Students taking this course explore the art of architecture, the design process, the language of architecture, how methods and materials shape buildings, the relationship between structural types, and the use of space and how architecture reflects the culture for which it was built.
This course introduces students to classical drawing techniques and computer-aided design methods using AutoCAD software. Drawing terminology, text creation and editing, dimensioning, AutoCAD menus, file manipulations, plotting, and geometric construction techniques are used to create 2-D drawings.
In this course, students learn drawing techniques including section views, auxiliary views, and dimensioning styles using AutoCAD software. AutoCAD commands include model and paper space viewports, polylines, multilines and splines, annotation with text, use of attributes for data storage and extraction, xrefs, and basic 3-D drawing techniques.
Hands-on experience with the Autodesk software provided in this course introduces students to the basic functions of building information modeling (BIM). Concentration is on building parts (walls, floors, roofs, doors, windows), and construction documents are produced from 3-D models.
Hands-on experience with Autodesk REVIT Building software allows students to continue the work started in Beginning REVIT. Students concentrate on schedules, family components, production of construction documents, and rendering.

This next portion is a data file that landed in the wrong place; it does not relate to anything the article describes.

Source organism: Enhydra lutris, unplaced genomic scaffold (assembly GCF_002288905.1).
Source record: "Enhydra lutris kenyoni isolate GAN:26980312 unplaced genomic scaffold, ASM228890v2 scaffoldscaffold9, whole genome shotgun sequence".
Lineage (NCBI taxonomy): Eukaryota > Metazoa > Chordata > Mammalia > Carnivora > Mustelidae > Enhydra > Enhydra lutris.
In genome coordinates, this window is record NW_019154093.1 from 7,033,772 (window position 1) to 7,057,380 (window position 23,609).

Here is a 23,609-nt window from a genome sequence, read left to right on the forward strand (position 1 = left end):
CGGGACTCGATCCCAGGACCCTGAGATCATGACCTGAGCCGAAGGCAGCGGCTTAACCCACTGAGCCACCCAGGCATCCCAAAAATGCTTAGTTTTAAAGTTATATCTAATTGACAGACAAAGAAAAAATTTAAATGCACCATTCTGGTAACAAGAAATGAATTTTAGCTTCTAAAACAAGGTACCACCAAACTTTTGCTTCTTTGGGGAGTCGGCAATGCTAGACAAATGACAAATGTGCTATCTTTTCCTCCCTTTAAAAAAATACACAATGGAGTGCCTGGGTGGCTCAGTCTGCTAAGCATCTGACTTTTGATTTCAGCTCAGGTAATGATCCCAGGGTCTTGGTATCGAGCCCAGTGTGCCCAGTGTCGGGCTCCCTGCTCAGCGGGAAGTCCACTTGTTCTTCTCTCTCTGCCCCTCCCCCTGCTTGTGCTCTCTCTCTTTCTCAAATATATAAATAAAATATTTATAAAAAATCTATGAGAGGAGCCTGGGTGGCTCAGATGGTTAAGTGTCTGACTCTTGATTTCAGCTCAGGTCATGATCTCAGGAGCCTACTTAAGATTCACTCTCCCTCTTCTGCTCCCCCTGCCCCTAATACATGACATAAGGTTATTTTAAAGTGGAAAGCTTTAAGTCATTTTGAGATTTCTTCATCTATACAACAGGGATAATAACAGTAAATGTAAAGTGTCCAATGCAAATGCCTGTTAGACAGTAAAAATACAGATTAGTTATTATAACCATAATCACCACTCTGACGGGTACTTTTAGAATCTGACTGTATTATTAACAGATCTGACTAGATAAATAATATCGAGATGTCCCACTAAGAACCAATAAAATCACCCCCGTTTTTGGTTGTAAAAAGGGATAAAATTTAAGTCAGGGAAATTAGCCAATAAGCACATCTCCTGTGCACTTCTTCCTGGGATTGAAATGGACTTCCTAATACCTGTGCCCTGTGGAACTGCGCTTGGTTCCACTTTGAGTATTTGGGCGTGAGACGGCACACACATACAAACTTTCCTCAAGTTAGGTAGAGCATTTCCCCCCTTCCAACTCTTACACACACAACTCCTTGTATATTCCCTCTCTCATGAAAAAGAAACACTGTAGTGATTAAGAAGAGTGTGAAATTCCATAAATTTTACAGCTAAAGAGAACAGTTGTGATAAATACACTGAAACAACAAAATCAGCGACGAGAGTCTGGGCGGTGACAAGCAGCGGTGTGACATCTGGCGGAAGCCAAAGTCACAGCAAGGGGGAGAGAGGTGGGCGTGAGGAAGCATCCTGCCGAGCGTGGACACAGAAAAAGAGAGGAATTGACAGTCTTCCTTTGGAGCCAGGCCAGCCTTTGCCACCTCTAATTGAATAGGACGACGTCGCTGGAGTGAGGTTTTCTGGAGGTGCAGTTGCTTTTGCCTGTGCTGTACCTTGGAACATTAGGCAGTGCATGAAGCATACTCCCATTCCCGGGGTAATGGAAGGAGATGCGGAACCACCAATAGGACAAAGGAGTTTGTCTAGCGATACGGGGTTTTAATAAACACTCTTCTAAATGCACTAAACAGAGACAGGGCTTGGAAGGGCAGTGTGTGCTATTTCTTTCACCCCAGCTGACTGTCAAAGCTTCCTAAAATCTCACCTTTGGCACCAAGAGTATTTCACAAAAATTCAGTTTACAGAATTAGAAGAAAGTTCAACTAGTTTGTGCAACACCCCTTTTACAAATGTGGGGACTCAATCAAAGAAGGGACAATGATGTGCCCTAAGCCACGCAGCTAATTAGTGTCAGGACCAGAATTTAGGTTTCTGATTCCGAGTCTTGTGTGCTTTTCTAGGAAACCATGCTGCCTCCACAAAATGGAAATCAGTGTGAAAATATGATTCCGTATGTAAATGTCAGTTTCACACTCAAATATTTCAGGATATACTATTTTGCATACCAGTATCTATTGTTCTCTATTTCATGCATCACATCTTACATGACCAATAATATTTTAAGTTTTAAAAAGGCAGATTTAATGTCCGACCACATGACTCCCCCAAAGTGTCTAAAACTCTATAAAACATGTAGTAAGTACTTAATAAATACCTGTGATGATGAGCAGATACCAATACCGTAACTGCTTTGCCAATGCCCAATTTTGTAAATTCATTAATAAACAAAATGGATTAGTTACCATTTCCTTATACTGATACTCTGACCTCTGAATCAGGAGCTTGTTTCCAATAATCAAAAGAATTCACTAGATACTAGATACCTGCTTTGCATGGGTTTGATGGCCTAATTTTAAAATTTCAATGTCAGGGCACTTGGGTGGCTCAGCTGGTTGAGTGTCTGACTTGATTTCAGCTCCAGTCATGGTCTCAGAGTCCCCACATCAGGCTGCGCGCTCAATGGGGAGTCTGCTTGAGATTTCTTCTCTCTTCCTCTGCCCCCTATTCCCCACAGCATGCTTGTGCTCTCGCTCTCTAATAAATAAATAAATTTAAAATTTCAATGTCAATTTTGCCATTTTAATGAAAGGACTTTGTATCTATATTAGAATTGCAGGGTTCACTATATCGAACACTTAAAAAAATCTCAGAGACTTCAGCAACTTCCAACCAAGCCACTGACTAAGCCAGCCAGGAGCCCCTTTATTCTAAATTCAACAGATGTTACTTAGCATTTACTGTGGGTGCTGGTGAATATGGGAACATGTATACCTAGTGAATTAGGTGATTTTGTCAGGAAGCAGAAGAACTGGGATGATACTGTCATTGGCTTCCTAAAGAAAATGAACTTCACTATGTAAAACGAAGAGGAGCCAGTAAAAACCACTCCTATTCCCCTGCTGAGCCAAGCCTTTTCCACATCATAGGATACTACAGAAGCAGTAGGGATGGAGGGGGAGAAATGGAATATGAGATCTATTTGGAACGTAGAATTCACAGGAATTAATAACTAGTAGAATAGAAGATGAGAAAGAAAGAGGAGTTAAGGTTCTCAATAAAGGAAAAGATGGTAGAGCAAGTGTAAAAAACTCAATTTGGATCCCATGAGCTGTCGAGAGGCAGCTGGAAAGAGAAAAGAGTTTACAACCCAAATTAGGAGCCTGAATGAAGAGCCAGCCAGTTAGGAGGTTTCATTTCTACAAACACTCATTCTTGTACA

Advanced REVIT architecture encourages students to advance their skill level beyond fundamental technical skills to an increased understanding of building information modeling in collaboration with other advanced users. The curriculum presents a set of advanced problems involving typical issues encountered in contract document production in a multi-user environment in the architecture, engineering, and construction industries. Students are encouraged to explore personal areas of interest within the course objectives.
Students investigate the process by which architects and drafters determine the form of a small wood-frame building and produce the set of drawings, models, and specifications used to build the building.
Students design and graphically document several aspects of commercial architecture: steel and masonry structure, electrical, plumbing, and HVAC.
Students encounter the problems involved in changing the usage of a building including antique or dangerous materials, specification writing, ADA and other codes, and cost estimating.
Hands-on experience with this 3-D modeling, rendering, and animation software introduces students to the creation of 3-D models, materials, lighting, and key frame animation.
Students continue the work they began in ARCH 2520 by designing, developing, and polishing a project that demonstrates their ability to create 3-D models and animations.
Students focus on vertical buildings: structure, mechanical core, vertical transportation, egress, fire protection, and parking.
This course permits instruction in special content areas not included in other courses of the Architectural Design Technology program.